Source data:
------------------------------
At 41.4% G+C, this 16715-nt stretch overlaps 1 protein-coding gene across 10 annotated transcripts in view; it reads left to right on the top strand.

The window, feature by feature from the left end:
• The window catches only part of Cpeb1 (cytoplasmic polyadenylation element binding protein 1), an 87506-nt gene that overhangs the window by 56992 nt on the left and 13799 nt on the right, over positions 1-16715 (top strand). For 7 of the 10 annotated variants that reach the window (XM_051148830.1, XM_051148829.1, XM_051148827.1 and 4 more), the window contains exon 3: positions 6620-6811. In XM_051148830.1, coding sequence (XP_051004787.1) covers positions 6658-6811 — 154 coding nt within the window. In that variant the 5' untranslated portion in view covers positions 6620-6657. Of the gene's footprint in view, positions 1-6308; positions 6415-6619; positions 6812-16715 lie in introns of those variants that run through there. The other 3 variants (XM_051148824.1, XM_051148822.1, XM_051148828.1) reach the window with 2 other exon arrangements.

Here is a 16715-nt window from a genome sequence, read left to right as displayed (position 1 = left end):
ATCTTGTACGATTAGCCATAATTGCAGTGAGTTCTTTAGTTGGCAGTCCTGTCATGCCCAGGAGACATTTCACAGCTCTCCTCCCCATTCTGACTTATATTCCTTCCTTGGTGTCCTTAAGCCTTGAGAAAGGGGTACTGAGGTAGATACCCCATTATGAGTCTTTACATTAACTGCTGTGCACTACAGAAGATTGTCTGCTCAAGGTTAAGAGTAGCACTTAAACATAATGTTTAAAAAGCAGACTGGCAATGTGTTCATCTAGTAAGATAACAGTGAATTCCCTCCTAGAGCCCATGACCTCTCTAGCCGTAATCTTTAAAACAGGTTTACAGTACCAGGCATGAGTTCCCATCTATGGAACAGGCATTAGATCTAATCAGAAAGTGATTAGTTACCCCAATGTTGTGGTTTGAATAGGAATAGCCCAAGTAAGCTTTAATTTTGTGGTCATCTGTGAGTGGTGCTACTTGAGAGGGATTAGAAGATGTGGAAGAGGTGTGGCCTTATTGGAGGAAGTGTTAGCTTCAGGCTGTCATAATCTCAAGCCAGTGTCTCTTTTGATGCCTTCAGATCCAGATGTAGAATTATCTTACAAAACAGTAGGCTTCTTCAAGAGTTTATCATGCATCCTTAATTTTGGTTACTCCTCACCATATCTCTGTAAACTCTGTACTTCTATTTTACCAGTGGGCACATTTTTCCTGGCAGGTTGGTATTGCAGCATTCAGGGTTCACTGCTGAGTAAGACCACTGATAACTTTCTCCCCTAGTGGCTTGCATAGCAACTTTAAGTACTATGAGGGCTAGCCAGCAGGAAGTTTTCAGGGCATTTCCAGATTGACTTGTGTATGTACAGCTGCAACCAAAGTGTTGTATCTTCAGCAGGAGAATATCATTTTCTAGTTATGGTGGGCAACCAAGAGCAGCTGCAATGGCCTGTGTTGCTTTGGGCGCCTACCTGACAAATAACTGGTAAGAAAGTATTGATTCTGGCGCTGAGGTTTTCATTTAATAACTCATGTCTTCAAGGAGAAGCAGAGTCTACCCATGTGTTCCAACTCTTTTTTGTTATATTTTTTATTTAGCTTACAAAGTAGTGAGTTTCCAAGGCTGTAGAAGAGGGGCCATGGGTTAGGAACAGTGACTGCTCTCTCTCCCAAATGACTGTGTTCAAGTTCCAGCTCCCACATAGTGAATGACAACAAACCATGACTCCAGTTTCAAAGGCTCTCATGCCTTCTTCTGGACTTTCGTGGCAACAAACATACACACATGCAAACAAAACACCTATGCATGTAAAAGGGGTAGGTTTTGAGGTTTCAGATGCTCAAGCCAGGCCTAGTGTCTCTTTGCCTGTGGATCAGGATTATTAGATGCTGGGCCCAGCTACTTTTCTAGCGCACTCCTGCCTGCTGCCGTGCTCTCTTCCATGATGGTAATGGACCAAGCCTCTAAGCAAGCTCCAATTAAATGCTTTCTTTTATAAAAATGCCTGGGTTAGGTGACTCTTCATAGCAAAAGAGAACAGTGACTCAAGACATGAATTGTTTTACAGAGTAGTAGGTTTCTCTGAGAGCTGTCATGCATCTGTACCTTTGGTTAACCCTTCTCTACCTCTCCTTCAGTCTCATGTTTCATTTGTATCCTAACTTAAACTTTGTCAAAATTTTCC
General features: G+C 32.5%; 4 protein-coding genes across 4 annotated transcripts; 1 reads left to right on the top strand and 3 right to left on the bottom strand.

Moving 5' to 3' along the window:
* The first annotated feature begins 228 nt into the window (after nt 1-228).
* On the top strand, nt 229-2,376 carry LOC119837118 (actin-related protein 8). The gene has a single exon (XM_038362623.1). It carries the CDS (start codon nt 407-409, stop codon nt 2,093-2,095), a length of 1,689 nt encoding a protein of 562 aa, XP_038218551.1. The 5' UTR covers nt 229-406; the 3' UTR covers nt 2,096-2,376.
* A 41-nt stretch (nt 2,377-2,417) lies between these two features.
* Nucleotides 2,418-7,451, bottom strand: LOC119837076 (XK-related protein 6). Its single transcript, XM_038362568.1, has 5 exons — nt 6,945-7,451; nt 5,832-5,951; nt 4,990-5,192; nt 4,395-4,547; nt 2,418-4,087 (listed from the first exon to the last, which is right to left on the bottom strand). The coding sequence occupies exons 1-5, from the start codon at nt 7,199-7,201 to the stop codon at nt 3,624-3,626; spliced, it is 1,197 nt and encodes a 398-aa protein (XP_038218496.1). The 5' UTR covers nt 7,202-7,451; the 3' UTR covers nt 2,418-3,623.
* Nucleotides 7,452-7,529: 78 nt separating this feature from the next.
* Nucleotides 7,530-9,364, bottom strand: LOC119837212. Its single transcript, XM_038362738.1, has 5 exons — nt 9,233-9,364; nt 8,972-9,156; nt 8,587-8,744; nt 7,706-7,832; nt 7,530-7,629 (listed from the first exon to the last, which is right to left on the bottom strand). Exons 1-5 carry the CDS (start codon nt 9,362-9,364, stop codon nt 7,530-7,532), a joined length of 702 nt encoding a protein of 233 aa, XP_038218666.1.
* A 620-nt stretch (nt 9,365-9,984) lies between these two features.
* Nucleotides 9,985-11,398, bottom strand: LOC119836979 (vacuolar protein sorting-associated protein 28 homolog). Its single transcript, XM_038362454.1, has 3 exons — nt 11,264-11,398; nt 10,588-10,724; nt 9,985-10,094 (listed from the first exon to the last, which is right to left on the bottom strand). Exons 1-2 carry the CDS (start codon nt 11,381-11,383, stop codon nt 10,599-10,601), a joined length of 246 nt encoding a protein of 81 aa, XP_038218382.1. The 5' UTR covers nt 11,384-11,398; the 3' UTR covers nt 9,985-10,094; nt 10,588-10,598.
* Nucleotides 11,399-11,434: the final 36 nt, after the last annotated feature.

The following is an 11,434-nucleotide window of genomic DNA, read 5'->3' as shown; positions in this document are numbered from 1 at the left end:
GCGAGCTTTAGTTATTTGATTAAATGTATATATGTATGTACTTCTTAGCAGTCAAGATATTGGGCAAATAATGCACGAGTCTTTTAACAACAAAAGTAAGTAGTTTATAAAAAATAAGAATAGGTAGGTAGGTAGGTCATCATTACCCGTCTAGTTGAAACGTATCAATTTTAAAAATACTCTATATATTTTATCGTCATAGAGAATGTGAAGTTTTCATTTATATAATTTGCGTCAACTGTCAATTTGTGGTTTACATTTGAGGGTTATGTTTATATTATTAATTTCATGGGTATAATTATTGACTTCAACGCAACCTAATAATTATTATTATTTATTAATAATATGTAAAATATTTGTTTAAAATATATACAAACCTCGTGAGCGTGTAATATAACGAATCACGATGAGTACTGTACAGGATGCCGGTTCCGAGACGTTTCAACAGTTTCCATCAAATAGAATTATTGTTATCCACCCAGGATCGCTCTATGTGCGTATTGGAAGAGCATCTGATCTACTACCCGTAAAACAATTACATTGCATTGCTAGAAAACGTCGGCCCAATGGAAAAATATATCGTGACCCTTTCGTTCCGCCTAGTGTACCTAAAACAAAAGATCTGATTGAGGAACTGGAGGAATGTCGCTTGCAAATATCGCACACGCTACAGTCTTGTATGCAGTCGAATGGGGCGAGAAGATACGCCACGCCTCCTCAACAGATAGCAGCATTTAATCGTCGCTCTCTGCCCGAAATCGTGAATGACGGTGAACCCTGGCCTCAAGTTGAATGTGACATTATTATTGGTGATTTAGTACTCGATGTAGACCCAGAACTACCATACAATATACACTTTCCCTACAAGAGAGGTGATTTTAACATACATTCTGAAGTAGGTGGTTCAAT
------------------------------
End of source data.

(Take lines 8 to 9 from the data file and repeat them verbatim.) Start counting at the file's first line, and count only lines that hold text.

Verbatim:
* The first annotated feature begins 228 nt into the window (after nt 1-228).
* On the top strand, nt 229-2,376 carry LOC119837118 (actin-related protein 8). The gene has a single exon (XM_038362623.1). It carries the CDS (start codon nt 407-409, stop codon nt 2,093-2,095), a length of 1,689 nt encoding a protein of 562 aa, XP_038218551.1. The 5' UTR covers nt 229-406; the 3' UTR covers nt 2,096-2,376.